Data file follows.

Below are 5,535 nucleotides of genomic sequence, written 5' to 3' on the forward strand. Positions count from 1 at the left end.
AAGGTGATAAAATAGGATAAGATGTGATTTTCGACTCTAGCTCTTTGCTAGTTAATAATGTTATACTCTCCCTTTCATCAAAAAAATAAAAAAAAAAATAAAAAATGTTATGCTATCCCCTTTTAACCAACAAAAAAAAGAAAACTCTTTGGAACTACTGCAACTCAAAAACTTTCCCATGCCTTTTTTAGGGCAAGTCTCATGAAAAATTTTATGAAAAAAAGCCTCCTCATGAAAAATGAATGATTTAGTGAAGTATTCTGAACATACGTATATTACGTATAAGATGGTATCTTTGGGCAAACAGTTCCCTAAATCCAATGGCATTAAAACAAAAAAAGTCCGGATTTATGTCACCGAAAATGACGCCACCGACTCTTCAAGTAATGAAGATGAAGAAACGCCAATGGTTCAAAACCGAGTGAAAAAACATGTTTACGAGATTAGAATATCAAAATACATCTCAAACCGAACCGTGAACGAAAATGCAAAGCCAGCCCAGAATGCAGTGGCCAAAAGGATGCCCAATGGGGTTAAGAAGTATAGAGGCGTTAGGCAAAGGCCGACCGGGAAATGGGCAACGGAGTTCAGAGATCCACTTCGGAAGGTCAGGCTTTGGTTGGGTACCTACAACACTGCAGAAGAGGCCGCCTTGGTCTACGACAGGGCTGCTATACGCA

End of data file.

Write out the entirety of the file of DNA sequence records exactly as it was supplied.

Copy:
Below are 5,535 nucleotides of genomic sequence, written 5' to 3' on the forward strand. Positions count from 1 at the left end.
AAGGTGATAAAATAGGATAAGATGTGATTTTCGACTCTAGCTCTTTGCTAGTTAATAATGTTATACTCTCCCTTTCATCAAAAAAATAAAAAAAAAAATAAAAAATGTTATGCTATCCCCTTTTAACCAACAAAAAAAAGAAAACTCTTTGGAACTACTGCAACTCAAAAACTTTCCCATGCCTTTTTTAGGGCAAGTCTCATGAAAAATTTTATGAAAAAAAGCCTCCTCATGAAAAATGAATGATTTAGTGAAGTATTCTGAACATACGTATATTACGTATAAGATGGTATCTTTGGGCAAACAGTTCCCTAAATCCAATGGCATTAAAACAAAAAAAGTCCGGATTTATGTCACCGAAAATGACGCCACCGACTCTTCAAGTAATGAAGATGAAGAAACGCCAATGGTTCAAAACCGAGTGAAAAAACATGTTTACGAGATTAGAATATCAAAATACATCTCAAACCGAACCGTGAACGAAAATGCAAAGCCAGCCCAGAATGCAGTGGCCAAAAGGATGCCCAATGGGGTTAAGAAGTATAGAGGCGTTAGGCAAAGGCCGACCGGGAAATGGGCAACGGAGTTCAGAGATCCACTTCGGAAGGTCAGGCTTTGGTTGGGTACCTACAACACTGCAGAAGAGGCCGCCTTGGTCTACGACAGGGCTGCTATACGCA